ATLANTA - Win by the home run, die by the home run?
In the two games preceding Saturday night's game against the Padres, the Braves had lived solely by the long ball. Six home runs, two by Andruw Jones, had accounted for all 13 runs against Los Angeles and San Diego.
That's not a bad thing, manager Bobby Cox said, but he would prefer to see a more balanced attack.
"We don't want to be tagged as a team who can only score by home runs," he said. "We've got to hit singles too."
Despite the long balls, the team's batting average (.237) and its run total remain among the league's worst. However, there are encouraging signs from several hitters, principally Jones, who is among league leaders with 12 home runs, and leads the team with 26 RBI.
But Jones is also among the league's strikeout leaders with 37 in 36 games, which is cause for concern.
"Just imagine if he cut down his strikeouts and a quarter of those were hits," hitting coach Terry Pendleton said. "I get after him about his two-strike swing because he has to put the ball in play."
Jones has developed a pregame routine with Pendleton that he credits with improving his swing. Fifteen minutes before the start of every home game, they head to the batting cage next to the home clubhouse and Pendleton pitches to him.
"We don't joke, we go about our business," Jones said. "It's totally different mentally from batting practice. We don't miss a day."
Said Pendleton: "It's important to him and I don't let him leave on a bad swing."
Jones, who has homered in three of the last five games, has improved his average with runners in scoring position to .310. He has hit in 17 of the last 23 games at a .330 clip, but his average still stands at a mediocre .268.
"He's really coming on," Cox said. "He still swings at a ball occasionally that's not near the plate, but he's improving. I've got him hitting behind Chipper Jones and that says a lot."
TOUGH CALL: Kerry Ligtenberg thought he would be the one to go. Kevin Gryboski figured he'd be sent out. Instead, reliever Tim Spooneybarger, who lockers between them, was sent to Class AAA Richmond on Saturday to make room for pitcher Jason Marquis, who was activated from the disabled list.
"It was a hard thing to do," Cox said. "Spooneybarger is going to be real good, but he's not going to be real good if he sits."
With the emergence of Gryboski, who has a 0.73 ERA in 10 games, and two quality setup men in Mike Remlinger and Darren Holmes working in front of closer John Smoltz, Cox felt there would be few opportunities for Spooneybarger.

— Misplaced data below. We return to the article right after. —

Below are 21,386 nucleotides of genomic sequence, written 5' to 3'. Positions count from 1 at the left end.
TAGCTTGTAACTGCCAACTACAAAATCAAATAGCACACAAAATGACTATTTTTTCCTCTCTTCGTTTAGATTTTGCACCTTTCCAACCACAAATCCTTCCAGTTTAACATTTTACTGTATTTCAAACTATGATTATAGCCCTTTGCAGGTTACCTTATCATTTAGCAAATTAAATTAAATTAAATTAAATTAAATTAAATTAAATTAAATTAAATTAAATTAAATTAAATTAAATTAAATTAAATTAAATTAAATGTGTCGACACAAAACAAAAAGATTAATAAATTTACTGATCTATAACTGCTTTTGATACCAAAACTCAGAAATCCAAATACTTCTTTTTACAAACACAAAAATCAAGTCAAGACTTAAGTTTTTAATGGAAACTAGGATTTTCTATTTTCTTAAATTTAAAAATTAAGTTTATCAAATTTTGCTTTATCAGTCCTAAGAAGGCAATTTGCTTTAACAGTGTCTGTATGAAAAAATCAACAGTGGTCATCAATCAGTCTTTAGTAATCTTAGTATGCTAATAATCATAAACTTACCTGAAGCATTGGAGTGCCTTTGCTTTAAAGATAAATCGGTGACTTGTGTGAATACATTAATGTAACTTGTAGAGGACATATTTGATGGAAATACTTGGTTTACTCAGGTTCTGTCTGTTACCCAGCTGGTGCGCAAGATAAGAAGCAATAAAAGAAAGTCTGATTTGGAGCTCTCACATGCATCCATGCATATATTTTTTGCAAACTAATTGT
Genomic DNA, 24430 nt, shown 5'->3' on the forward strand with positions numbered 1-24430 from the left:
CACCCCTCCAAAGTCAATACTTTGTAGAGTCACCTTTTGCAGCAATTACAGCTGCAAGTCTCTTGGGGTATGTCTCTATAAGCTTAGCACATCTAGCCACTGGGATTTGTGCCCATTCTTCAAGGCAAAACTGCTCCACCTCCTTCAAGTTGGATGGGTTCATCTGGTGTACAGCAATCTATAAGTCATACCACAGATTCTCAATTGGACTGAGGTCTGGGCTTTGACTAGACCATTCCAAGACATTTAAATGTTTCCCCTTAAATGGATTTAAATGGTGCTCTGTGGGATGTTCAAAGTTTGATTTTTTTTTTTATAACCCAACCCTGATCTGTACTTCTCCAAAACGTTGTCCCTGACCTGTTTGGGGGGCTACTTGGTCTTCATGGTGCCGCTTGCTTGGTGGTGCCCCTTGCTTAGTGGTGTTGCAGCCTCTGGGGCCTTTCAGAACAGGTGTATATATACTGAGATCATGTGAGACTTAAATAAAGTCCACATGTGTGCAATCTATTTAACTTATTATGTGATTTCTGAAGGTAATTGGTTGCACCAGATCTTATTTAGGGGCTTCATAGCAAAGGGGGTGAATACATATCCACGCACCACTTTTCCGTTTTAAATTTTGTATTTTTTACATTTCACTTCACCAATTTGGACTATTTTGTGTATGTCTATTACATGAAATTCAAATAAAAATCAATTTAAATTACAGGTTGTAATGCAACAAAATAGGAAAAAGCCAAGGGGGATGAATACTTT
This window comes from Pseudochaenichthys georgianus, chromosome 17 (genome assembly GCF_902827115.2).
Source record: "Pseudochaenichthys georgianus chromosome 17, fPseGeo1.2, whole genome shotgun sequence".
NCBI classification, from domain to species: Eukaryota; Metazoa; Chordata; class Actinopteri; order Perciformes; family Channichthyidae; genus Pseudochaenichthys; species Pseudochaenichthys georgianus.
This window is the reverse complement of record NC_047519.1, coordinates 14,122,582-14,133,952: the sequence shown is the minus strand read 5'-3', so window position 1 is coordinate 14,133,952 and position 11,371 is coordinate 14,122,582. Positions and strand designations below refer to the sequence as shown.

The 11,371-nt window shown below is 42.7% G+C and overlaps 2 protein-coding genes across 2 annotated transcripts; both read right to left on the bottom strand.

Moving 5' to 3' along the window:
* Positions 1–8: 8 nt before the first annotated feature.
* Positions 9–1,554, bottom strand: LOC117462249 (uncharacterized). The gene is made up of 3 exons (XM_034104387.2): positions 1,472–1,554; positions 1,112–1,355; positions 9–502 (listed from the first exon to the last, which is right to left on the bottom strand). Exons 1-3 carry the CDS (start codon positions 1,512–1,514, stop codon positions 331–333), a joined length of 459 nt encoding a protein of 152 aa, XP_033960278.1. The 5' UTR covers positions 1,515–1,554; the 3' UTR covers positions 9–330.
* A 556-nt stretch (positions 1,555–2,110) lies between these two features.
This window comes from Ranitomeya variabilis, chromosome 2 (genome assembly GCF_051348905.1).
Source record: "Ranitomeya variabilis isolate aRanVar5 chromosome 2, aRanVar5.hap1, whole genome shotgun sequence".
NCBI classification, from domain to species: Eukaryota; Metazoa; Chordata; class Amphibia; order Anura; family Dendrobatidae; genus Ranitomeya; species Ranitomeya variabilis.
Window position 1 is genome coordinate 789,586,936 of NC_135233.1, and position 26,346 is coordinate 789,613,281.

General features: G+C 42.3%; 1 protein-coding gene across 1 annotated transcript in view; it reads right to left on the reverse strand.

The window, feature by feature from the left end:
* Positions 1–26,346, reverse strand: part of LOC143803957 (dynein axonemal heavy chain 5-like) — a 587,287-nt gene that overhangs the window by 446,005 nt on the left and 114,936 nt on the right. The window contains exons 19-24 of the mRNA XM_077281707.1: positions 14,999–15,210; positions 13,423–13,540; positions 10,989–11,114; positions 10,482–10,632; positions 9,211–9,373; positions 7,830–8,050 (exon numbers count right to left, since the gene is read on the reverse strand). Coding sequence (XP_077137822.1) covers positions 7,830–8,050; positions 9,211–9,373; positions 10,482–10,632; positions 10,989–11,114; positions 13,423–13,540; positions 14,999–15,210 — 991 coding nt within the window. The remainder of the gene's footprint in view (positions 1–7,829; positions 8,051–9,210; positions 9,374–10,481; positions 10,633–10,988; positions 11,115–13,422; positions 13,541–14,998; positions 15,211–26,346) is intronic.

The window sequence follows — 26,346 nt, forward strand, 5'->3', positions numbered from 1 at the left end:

"We've got Holmes and Remlinger and Smoltz, and Gryboski has moved way up," Cox said. "It's better for him and us if he goes down and closes and gets ready."
The decision was a surprise because Spooneybarger was among league leaders with 19 games and the league was batting just .235 against him. But he had struggled with his command lately, giving up five walks in his last 5 1/3 innings, and he had been lifted twice in his last four appearances without getting an out.
STILL A RESERVE: Keith Lockhart has started two of the last three games at second base, but Cox says Marcus Giles remains the regular. Cox likes Lockhart's defense, and though his .154 average is reflective of a slow start, the manager says Lockhart has been hitting in tough luck.
"He's been hitting the ball hard and playing great at second," Cox said. "People don't ever give Keith credit. I like to get him in there every once in a while to keep him sharp."
Lockhart's primary job remains late-inning pinch-hitting duty, one of the game's toughest jobs. He led the team with 15 pinch hits last year and ranks among the game's top five active pinch hitters, but he's struggled off the bench this year with just one hit in 22 at-bats.
"As much as I've talked to other guys like Lenny Harris and John Vander Wal about pinch hitting, there's no formula," Lockhart said. "I wish I could figure it out. It's a hard job to do."
SMALL ADJUSTMENT: First baseman Julio Franco figured out why he's off to a slow start at the plate by listening to Cox and Pendleton talking to catcher Javy Lopez during early batting practice Friday. They stressed keeping his head still, a seemingly simple adjustment, and Franco realized he was making the same mistake.
"You see the ball better when you keep your head steady," he said. "But when you're in a slump, nothing is simple. Most of it is mental; a lot of things go through your head."
Reach Bill Zack at email@example.com.
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